Not only were they not counted for the census, they weren’t even counted for taxes, and that’s saying something. But that’s how insignificant they were to the rest of their society … the Roman government didn’t even bother with them for taxes. And yet…God tells them about Jesus first. He makes this Good News known to them by filling the night sky with bright angelic choirs, all singing: Glory to God in the highest, and on earth peace to men on whom His favor rest. So God pulls out all the stops to tell some insignificant, know nothing shepherds that He loved them and counted them as worthy of being saved; worthy enough to send His Son to live and die for them.

And what do they do well … they do exactly what faith does: They hear this Good News and say: “Let us go to Bethlehem and see this thing that has happened.” Luke tells us that they immediately went without haste. So how does that compare with our own reality? How many Christians around the world heard the Good News last night proclaiming the birth of Jesus? I get that Hollywood’s best would fall far short of the angelic display God put on for the shepherds but still …. how many people heard the exact same words last night? How many do you suppose after hearing that Good News, set out without delay this morning to find Him? If only we ran to church the way children run down the stairs to see if Santa has come.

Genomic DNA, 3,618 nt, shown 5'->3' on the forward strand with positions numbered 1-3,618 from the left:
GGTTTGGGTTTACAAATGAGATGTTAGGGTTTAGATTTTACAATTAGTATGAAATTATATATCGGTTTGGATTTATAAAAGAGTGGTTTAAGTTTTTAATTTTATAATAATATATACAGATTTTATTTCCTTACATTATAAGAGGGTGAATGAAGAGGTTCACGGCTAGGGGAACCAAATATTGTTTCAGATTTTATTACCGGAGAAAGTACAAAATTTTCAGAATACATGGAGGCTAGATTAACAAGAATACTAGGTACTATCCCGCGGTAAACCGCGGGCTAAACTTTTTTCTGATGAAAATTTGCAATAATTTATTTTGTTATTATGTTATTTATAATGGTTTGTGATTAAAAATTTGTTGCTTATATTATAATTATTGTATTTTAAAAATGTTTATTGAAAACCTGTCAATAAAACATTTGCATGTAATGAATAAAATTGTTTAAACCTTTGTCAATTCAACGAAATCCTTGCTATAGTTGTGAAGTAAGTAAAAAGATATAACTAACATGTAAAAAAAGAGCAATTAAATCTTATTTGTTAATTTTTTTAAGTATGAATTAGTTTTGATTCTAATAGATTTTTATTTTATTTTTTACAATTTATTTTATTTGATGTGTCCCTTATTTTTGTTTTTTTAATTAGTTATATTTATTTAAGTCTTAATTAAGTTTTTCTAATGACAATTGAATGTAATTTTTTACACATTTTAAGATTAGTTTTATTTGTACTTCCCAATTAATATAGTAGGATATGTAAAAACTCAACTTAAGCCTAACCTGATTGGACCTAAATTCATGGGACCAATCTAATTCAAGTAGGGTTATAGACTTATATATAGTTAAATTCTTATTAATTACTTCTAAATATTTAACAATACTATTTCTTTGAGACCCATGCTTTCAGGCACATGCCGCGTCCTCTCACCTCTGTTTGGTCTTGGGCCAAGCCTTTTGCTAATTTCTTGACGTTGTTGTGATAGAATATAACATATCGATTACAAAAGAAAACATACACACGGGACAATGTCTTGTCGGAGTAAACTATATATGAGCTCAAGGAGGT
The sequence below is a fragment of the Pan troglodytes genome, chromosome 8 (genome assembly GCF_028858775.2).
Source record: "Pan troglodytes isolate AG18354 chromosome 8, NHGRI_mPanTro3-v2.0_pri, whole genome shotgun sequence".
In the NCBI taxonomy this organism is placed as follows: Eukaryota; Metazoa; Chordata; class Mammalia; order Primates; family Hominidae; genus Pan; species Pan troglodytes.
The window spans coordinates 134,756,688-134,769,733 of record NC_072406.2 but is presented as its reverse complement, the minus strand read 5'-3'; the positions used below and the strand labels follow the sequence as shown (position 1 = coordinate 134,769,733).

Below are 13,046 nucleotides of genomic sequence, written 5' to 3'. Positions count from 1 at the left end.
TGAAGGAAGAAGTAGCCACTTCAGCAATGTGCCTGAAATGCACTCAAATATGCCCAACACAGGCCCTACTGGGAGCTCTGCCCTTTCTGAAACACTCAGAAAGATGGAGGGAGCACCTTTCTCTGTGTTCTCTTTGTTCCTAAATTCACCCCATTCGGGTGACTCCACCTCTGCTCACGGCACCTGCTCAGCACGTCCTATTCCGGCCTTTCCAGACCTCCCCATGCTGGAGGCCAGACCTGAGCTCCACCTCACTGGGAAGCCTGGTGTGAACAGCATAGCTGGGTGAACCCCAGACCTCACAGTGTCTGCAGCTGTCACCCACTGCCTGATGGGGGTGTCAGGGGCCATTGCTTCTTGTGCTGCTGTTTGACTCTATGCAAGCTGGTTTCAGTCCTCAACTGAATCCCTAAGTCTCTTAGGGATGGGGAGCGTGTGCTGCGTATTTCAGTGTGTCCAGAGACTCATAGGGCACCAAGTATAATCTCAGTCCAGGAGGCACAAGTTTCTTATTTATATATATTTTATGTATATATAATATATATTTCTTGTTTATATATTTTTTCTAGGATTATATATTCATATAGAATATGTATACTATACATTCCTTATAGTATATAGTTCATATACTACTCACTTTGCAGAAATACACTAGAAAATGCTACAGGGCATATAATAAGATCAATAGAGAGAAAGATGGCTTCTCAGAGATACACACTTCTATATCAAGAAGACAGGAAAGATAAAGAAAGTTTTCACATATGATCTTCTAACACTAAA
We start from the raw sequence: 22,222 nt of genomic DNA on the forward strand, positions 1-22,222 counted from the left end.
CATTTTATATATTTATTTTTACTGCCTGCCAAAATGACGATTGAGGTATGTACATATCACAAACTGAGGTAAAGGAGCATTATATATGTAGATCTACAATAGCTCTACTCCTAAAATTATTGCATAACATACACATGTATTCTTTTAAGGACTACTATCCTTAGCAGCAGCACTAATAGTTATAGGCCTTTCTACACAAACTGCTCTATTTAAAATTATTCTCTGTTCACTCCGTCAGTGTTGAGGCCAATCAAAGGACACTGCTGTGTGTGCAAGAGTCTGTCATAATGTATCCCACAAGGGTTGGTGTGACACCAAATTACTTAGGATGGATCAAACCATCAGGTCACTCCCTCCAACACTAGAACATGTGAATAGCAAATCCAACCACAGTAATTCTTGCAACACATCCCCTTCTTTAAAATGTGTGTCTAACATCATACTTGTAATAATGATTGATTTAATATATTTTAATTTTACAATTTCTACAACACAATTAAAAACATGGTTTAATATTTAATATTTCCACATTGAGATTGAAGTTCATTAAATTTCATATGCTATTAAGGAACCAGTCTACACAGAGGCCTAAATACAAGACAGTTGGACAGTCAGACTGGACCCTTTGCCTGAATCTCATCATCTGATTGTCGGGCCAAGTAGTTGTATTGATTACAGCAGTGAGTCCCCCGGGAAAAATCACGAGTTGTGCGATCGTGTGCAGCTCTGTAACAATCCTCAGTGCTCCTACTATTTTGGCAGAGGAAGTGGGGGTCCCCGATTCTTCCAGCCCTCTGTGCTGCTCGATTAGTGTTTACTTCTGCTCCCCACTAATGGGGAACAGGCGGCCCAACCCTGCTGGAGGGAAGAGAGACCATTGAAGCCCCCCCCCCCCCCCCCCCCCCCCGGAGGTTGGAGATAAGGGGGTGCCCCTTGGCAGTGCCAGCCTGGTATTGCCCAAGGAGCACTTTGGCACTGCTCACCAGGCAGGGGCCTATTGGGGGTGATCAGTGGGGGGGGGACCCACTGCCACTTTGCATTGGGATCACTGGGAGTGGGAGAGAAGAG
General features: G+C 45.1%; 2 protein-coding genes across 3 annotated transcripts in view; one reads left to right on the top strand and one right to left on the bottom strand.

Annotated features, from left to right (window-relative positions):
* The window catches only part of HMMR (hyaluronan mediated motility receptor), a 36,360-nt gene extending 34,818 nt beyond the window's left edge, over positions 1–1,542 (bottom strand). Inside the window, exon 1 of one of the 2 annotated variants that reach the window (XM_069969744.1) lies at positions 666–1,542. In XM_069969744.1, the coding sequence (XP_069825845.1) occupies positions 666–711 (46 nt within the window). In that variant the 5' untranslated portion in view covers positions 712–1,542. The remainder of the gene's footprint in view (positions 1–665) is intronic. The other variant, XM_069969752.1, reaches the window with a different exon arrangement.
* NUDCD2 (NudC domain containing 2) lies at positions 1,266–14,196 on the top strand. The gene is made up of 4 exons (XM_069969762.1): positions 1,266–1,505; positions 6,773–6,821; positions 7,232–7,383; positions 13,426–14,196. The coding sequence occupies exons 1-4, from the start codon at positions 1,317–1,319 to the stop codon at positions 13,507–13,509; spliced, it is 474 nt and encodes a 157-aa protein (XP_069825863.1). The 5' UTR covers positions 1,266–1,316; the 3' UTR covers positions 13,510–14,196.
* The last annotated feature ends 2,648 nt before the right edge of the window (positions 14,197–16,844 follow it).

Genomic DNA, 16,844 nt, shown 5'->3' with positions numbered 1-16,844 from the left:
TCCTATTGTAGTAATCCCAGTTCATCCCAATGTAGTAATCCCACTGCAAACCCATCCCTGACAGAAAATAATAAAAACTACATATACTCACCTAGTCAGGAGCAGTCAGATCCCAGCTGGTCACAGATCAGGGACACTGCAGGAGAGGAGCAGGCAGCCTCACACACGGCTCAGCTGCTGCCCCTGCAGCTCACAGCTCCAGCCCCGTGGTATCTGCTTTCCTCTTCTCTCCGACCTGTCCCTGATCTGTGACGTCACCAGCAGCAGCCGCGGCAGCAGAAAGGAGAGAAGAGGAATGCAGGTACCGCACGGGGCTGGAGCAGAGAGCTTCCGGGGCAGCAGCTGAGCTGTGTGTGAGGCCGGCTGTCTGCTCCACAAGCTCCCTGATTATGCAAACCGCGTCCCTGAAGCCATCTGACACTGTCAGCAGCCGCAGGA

But here’s the point I’d like you to consider this blessed Christmas Day. Notice what the shepherds do after hearing the Good News and after they go to worship Christ. They go back out into the world; the same world that shunned them. They return to their vocations, and they glorify and praise God for all they have heard and seen, making known to everyone what had been told to them and what they themselves had witnessed and beheld and were a part of. My friends: This is where the “what now?” question just gets absolutely destroyed. What now? Go and tell what God has done for you! Go! Return to your vocations. Return to the callings and offices God has placed you into in order to serve Him and make Him known. Go serve God by serving your neighbor.